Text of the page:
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Albany SES gear up to move into their new $three million headquarters next year

Construction has started on Albany’s new $3 million State Emergency Services headquarters, with the facility to serve as an incident control centre for major emergencies in the region.

Emergency Services Minister Reece Whitby, Emergency Services Commissioner Darren Klemm, City of Albany Mayor Dennis Wellington and Albany MP Rebecca Stephens turned the sod at the Mercer Road site on Wednesday.

The facility is expected to be operational in time for the local volunteer organisation’s 40th anniversary next year.

More than 70 volunteers and the vehicle fleet are expected to move out of their current building on Sanford Road and into the new base by October 2022.

Albany SES was formed in 1982 and the crew moved into its Sandford Road base two years later.

MCG Architects' Michel Greenhalgh, Smith Construction's Hayden Smith, City of Albany Mayor Dennis Wellington, DFES Minister Reece Whitby, City of Albany CEO Andrew Sharpe, Member for Albany Rebecca Stephens and DFES Commissioner Darren Klemm.
Camera IconMCG Architects’ Michel Greenhalgh, Smith Construction’s Hayden Smith, City of Albany Mayor Dennis Wellington, DFES Minister Reece Whitby, City of Albany CEO Andrew Sharpe, Member for Albany Rebecca Stephens and DFES Commissioner Darren Klemm. Credit: Laurie Benson/Albany Advertiser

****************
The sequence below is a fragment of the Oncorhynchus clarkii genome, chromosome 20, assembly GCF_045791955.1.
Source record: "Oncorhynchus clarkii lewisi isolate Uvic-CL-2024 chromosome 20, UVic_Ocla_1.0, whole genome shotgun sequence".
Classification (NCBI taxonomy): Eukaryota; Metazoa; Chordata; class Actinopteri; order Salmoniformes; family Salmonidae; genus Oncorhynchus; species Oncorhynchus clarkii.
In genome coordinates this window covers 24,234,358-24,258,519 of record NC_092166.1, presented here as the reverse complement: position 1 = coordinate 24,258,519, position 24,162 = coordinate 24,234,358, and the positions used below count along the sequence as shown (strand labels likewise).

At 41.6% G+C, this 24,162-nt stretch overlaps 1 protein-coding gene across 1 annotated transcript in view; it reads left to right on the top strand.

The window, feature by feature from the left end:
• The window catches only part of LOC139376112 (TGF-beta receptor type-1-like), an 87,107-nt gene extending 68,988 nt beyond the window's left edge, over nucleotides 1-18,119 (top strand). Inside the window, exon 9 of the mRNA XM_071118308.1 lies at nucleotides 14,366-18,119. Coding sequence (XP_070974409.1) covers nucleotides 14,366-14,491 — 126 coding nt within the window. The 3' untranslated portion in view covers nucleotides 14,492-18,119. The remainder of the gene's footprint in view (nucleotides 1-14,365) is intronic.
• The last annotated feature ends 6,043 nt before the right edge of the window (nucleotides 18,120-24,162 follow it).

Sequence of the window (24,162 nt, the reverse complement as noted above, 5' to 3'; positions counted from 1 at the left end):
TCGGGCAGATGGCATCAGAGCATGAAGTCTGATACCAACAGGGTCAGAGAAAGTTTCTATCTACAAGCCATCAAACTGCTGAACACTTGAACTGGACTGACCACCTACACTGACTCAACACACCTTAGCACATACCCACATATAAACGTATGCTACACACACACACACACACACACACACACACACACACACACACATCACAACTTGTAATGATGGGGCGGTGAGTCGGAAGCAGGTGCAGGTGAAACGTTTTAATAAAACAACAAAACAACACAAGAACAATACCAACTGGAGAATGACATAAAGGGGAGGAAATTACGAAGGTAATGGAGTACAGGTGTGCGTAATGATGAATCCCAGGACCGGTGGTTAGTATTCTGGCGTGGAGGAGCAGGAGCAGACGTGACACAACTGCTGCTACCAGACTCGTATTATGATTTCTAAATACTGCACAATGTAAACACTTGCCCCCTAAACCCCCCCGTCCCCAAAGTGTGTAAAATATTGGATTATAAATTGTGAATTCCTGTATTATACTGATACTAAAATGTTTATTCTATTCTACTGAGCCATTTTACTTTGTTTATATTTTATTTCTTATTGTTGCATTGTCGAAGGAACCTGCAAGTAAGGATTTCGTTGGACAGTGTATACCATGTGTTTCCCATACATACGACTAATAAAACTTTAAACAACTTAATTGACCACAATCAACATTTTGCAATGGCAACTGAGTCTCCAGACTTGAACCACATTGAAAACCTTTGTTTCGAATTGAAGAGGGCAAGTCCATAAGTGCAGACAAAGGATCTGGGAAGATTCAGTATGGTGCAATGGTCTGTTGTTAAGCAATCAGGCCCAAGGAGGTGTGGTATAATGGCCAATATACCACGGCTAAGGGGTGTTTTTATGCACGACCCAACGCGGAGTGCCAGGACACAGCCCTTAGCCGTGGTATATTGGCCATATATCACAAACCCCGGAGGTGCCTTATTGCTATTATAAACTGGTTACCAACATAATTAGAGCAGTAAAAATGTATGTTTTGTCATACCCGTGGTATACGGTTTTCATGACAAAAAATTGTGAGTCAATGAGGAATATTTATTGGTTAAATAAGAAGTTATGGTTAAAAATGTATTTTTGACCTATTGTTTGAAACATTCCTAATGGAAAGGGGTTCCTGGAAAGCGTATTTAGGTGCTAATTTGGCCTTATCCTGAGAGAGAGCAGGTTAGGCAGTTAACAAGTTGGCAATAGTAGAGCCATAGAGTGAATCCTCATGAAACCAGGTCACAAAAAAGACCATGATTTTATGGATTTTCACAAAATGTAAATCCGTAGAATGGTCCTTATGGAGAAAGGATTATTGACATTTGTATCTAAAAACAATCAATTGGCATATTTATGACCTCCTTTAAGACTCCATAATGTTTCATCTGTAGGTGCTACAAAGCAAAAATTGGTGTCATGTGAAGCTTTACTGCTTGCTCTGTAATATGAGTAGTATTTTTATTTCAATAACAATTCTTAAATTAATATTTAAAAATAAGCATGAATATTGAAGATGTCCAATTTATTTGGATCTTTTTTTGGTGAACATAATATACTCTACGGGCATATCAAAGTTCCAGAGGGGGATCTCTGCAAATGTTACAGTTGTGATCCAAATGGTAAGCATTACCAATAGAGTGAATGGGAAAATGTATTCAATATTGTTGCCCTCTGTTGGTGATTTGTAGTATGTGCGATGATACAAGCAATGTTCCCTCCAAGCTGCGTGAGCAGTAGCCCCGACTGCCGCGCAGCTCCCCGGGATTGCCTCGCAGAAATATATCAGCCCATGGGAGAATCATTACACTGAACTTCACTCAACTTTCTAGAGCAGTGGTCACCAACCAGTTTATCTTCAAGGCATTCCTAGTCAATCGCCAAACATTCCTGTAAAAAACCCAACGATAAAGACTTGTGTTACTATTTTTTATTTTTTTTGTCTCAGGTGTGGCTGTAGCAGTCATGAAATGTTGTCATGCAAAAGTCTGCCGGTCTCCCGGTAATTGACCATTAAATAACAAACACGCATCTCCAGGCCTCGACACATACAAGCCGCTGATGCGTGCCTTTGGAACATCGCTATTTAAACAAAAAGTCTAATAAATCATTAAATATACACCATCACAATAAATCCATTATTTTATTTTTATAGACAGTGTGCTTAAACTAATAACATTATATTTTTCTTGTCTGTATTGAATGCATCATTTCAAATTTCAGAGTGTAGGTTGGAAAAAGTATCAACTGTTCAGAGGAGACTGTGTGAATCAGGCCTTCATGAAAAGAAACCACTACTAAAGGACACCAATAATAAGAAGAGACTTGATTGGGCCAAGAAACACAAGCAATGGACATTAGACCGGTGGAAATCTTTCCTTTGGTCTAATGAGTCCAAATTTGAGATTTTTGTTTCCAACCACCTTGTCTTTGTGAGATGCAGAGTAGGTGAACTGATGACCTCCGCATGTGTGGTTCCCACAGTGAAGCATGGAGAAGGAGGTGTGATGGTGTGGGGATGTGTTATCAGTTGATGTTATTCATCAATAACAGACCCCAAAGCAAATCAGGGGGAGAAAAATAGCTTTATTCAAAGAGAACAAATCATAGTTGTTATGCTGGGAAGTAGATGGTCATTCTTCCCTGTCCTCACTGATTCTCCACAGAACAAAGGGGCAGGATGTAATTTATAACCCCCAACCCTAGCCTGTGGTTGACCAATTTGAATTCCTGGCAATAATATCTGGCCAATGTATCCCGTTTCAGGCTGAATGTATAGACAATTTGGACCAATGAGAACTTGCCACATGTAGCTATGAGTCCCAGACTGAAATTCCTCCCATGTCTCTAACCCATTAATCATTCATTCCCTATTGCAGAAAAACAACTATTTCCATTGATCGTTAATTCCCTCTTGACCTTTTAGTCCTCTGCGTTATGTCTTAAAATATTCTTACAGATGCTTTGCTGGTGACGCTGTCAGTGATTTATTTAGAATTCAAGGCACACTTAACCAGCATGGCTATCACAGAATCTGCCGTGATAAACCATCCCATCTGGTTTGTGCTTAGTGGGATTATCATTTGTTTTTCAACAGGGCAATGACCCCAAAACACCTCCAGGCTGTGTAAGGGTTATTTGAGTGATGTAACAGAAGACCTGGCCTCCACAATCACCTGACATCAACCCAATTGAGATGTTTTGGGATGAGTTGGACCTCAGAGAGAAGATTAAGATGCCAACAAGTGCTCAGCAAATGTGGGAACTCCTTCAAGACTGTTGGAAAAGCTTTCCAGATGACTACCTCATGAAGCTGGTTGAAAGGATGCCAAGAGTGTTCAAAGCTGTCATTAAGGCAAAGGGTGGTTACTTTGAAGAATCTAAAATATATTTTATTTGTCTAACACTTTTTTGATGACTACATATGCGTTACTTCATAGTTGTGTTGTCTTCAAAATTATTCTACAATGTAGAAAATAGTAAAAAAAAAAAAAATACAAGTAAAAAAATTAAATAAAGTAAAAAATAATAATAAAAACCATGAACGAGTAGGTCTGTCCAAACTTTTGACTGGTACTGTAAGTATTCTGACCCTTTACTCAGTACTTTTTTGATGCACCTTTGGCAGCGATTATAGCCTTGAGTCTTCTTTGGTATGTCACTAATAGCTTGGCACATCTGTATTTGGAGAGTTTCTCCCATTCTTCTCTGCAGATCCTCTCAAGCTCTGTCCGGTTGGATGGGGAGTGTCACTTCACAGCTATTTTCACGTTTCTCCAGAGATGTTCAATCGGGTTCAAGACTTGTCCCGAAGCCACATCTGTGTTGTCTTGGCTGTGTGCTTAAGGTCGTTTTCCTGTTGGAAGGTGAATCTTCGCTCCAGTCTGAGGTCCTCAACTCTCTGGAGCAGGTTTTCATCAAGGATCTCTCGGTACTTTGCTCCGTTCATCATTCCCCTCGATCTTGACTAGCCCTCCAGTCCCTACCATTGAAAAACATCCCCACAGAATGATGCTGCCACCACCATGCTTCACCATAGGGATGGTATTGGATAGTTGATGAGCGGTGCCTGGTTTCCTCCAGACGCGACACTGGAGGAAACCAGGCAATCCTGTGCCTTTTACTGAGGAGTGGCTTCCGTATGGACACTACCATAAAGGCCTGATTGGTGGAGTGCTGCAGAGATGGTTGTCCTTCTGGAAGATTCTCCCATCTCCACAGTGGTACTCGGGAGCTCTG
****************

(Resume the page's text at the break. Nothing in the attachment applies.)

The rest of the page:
Mr Whitby said the long-overdue facility would provide a significant asset for both the volunteers and the community.

“It’s going to provide a level-three incident control centre which will be the headquarters for any major disaster or a major incident in this part of the world in the Great Southern,” he said.

“The SES do an amazing job … so they deserve this facility to operate from.”

The new facility will have a bigger response building, administration building, training areas and a six-bay garage.

Albany SES local manager Robert Boyes said the volunteers were looking forward to moving in.

“If you come back from an incident that might be in the middle of winter you will be able to have shower and warm up — at the moment you have to go home dripping wet,” he said. “In the summer it will be good to have somewhere air-conditioned to go back when you’ve been lugging a stretcher for 41/2 hours.

“The new facility will make their lives far more pleasant.”

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